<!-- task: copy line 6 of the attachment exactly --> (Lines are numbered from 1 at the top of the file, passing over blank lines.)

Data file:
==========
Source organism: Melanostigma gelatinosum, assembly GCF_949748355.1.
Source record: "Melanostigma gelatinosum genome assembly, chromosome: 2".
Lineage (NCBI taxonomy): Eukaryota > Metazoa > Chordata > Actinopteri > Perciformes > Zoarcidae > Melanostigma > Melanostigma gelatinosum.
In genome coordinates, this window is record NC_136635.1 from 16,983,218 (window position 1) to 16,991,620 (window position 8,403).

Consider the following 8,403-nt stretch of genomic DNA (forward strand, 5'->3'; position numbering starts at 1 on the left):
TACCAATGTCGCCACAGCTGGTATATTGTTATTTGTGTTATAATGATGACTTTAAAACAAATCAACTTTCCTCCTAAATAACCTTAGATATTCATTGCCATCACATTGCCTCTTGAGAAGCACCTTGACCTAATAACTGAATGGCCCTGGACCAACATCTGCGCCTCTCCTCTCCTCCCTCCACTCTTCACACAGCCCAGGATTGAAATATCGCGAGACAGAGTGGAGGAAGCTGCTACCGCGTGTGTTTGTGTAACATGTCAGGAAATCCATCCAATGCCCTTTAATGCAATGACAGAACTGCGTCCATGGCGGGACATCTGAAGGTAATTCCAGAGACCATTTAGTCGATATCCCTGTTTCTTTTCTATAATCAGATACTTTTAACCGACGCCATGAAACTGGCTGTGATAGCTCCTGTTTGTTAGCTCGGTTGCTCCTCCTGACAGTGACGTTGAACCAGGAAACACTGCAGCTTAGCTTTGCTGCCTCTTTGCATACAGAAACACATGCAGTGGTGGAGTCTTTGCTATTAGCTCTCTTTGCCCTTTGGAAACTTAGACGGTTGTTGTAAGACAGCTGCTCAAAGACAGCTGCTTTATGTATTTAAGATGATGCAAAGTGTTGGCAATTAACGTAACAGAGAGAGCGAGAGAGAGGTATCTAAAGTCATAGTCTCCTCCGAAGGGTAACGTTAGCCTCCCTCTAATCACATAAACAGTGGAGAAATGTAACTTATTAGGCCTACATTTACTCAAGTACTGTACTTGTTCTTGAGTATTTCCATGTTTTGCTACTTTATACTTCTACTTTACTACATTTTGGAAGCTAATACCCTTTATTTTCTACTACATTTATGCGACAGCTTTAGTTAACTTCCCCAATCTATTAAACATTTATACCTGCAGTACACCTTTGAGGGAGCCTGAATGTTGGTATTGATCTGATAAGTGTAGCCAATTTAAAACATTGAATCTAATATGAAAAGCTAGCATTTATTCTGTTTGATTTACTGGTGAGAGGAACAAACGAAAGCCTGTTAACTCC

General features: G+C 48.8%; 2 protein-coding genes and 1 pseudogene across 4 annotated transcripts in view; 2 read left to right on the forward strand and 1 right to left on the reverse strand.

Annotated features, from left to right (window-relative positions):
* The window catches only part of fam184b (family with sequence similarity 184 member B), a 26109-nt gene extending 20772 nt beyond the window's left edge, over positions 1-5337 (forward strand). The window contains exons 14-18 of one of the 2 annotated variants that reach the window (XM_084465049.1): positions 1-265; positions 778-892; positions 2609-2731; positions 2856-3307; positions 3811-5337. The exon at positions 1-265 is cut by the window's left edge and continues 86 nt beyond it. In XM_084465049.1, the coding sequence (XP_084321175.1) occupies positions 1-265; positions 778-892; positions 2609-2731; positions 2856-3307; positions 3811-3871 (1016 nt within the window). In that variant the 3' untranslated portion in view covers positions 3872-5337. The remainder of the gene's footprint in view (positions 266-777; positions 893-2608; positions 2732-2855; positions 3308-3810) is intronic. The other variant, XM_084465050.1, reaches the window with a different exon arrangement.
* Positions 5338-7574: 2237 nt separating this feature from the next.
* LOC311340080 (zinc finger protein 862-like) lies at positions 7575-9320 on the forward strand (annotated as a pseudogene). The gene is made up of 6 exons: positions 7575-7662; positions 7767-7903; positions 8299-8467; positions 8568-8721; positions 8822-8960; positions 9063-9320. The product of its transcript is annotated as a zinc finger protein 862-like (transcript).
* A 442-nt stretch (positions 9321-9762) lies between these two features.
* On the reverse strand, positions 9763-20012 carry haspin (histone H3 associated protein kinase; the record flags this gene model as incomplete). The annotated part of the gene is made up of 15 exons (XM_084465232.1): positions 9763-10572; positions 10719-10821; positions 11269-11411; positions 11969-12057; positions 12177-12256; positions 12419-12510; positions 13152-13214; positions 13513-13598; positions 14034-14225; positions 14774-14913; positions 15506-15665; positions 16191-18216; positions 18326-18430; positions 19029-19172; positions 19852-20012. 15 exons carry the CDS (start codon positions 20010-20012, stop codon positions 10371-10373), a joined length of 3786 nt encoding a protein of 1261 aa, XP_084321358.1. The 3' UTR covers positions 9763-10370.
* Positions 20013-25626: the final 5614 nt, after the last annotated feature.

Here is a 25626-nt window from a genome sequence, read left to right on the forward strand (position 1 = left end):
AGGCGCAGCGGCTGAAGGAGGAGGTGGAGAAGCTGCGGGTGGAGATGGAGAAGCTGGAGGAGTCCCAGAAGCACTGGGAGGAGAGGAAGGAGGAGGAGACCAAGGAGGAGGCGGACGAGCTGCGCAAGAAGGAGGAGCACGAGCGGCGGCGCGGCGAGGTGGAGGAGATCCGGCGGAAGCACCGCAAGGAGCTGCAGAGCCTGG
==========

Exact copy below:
TACCAATGTCGCCACAGCTGGTATATTGTTATTTGTGTTATAATGATGACTTTAAAACAAATCAACTTTCCTCCTAAATAACCTTAGATATTCATTGCCATCACATTGCCTCTTGAGAAGCACCTTGACCTAATAACTGAATGGCCCTGGACCAACATCTGCGCCTCTCCTCTCCTCCCTCCACTCTTCACACAGCCCAGGATTGAAATATCGCGAGACAGAGTGGAGGAAGCTGCTACCGCGTGTGTTTGTGTAACATGTCAGGAAATCCATCCAATGCCCTTTAATGCAATGACAGAACTGCGTCCATGGCGGGACATCTGAAGGTAATTCCAGAGACCATTTAGTCGATATCCCTGTTTCTTTTCTATAATCAGATACTTTTAACCGACGCCATGAAACTGGCTGTGATAGCTCCTGTTTGTTAGCTCGGTTGCTCCTCCTGACAGTGACGTTGAACCAGGAAACACTGCAGCTTAGCTTTGCTGCCTCTTTGCATACAGAAACACATGCAGTGGTGGAGTCTTTGCTATTAGCTCTCTTTGCCCTTTGGAAACTTAGACGGTTGTTGTAAGACAGCTGCTCAAAGACAGCTGCTTTATGTATTTAAGATGATGCAAAGTGTTGGCAATTAACGTAACAGAGAGAGCGAGAGAGAGGTATCTAAAGTCATAGTCTCCTCCGAAGGGTAACGTTAGCCTCCCTCTAATCACATAAACAGTGGAGAAATGTAACTTATTAGGCCTACATTTACTCAAGTACTGTACTTGTTCTTGAGTATTTCCATGTTTTGCTACTTTATACTTCTACTTTACTACATTTTGGAAGCTAATACCCTTTATTTTCTACTACATTTATGCGACAGCTTTAGTTAACTTCCCCAATCTATTAAACATTTATACCTGCAGTACACCTTTGAGGGAGCCTGAATGTTGGTATTGATCTGATAAGTGTAGCCAATTTAAAACATTGAATCTAATATGAAAAGCTAGCATTTATTCTGTTTGATTTACTGGTGAGAGGAACAAACGAAAGCCTGTTAACTCC